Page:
Sep 27 meeting notes

Brendan Eich brendan at
Fri Sep 30 11:53:33 PDT 2011

On Sep 30, 2011, at 7:57 PM, Erik Arvidsson wrote:

> One of the things I like about the object literal syntax is that it
> doesn't seem like things might be in scope. Take this example (with
> intentional error):
> class Point {
>  var x = 0;
>  var y = 0;
>  distance(other) {
>    return Math.sqrt(x * other.x + y * other.y);
>  }
> }
> it is very tempting to think that var x and var y are in scope. If an
> object literal is used at least we have the current behavior to steer
> people into doing the right thing.

Two thoughts:

1. Oliver and others do want x and y to be in scope somehow. They can't be via the |this| parameter object on the scope chain, though. That's dynamic scope (the prototype is extensible, or *a* prototype, possibly Object.prototype, is). But the desire to avoid this. prefixing is natural and predictable for people coming from C++, Java, etc. Should we consider supporting this expectation somehow, rather than steering people away from it with less natural syntax?

2. The variant Bob and I were hacking on just now allows class data properties to be declared using const or var (shall we say, let). This still can lead to the expectation that class property  names are in scope for class methods, or even all methods. Bob's constructor set class.lastPoint = this; but for some folks (Java heads), it would be more natural to set lastPoint = this. I'm not defending, just noting the declaration implies name is in scope problem you cite applies to class: properties in the variant proposal.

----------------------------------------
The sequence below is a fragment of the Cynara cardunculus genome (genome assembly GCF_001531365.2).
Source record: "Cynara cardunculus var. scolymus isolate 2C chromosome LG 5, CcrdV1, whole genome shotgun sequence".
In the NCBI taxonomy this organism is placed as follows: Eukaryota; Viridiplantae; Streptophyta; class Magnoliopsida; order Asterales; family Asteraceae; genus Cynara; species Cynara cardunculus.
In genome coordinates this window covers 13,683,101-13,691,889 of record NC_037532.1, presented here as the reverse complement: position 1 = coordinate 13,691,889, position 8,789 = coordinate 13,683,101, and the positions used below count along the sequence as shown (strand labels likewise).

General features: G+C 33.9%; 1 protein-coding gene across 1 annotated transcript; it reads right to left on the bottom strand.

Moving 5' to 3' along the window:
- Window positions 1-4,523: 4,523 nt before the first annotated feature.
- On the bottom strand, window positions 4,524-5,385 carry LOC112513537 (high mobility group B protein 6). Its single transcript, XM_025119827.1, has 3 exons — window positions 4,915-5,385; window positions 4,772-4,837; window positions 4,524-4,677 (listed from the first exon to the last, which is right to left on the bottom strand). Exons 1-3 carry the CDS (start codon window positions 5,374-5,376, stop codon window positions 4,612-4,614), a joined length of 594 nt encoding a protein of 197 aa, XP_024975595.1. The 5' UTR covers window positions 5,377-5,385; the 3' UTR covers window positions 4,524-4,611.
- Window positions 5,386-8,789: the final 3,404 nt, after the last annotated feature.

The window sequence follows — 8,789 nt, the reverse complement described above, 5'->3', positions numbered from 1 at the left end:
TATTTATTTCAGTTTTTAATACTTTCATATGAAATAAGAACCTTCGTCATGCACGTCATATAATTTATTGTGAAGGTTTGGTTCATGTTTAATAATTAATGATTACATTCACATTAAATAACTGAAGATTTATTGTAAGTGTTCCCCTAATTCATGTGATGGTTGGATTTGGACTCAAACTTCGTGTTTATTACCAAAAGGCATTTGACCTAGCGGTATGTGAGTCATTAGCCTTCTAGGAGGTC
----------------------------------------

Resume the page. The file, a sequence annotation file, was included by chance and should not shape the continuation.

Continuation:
If we wanted to support x and y bindings in methods as lexical aliases to this.x and this.y, given declarations, could we do it? Doing this would hide any outer x and y. Same question goes for lastPoint, although it seems to me we are free to shun the Java influence by not aliasing unqualified lastPoint to Point.lastPoint in prototype methods. We could alias class property names in class methods too.

What does it mean to alias properties with lexical bindings? The referent properties' object must outlive the lexical scope. That's easy with |this| in method activations, and I think also can be arranged for the class within a class method.

Another implication is that the referent properties are non-configurable. That leaves writable: true, which creates an alias analysis problem. Any property reference in a method, say foo.x, could alias the storage referenced by lexical x, to wit: this.x. So reads and writes would have be coherent, a challenge to optimizing JIT-based VMs. Not a huge problem for implementors, but could this make for confusion among users because x = 42 updates this.x?

See where Lars Hansen mused about Modula 3's WITH statement, which does alias fresh lexical names to variables including writable variables.

Adding lexical aliases to certain properties does add new semantics. Dave reminded us (me anyway) at last week's TC39 meeting that we do not rule out new semantics if warranted, we simply prefer desugaring to existing kernel semantics where that works, and we try hard to avoid additions.

My question for everyone: will users expect declared property names to be in-scope, no matter what the syntax for declaring or defining them is? I suspect so, and that makes me think we're not going to do well by "counter-steering" with object literal property init syntax.

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